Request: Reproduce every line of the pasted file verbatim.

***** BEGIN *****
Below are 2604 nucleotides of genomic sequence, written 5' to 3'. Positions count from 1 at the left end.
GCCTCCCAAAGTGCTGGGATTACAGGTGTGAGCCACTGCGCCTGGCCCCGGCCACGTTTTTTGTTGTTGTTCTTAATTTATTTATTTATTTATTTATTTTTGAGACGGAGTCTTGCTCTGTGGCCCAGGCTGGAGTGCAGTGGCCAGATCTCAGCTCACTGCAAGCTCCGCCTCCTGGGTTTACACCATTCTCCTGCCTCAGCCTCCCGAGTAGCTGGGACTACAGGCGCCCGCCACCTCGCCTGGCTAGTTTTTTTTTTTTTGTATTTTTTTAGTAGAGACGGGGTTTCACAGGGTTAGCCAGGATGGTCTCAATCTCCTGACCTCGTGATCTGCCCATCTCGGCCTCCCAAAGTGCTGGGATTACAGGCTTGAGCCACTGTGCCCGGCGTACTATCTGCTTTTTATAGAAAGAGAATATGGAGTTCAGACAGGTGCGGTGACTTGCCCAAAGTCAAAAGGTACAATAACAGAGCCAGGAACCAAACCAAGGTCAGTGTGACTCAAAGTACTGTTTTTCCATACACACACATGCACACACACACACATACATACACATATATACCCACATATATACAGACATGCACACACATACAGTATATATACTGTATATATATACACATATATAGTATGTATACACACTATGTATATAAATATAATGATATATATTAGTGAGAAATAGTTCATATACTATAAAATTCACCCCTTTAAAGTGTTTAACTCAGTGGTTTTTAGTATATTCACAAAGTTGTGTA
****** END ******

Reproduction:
Below are 2604 nucleotides of genomic sequence, written 5' to 3'. Positions count from 1 at the left end.
GCCTCCCAAAGTGCTGGGATTACAGGTGTGAGCCACTGCGCCTGGCCCCGGCCACGTTTTTTGTTGTTGTTCTTAATTTATTTATTTATTTATTTATTTTTGAGACGGAGTCTTGCTCTGTGGCCCAGGCTGGAGTGCAGTGGCCAGATCTCAGCTCACTGCAAGCTCCGCCTCCTGGGTTTACACCATTCTCCTGCCTCAGCCTCCCGAGTAGCTGGGACTACAGGCGCCCGCCACCTCGCCTGGCTAGTTTTTTTTTTTTTGTATTTTTTTAGTAGAGACGGGGTTTCACAGGGTTAGCCAGGATGGTCTCAATCTCCTGACCTCGTGATCTGCCCATCTCGGCCTCCCAAAGTGCTGGGATTACAGGCTTGAGCCACTGTGCCCGGCGTACTATCTGCTTTTTATAGAAAGAGAATATGGAGTTCAGACAGGTGCGGTGACTTGCCCAAAGTCAAAAGGTACAATAACAGAGCCAGGAACCAAACCAAGGTCAGTGTGACTCAAAGTACTGTTTTTCCATACACACACATGCACACACACACACATACATACACATATATACCCACATATATACAGACATGCACACACATACAGTATATATACTGTATATATATACACATATATAGTATGTATACACACTATGTATATAAATATAATGATATATATTAGTGAGAAATAGTTCATATACTATAAAATTCACCCCTTTAAAGTGTTTAACTCAGTGGTTTTTAGTATATTCACAAAGTTGTGTA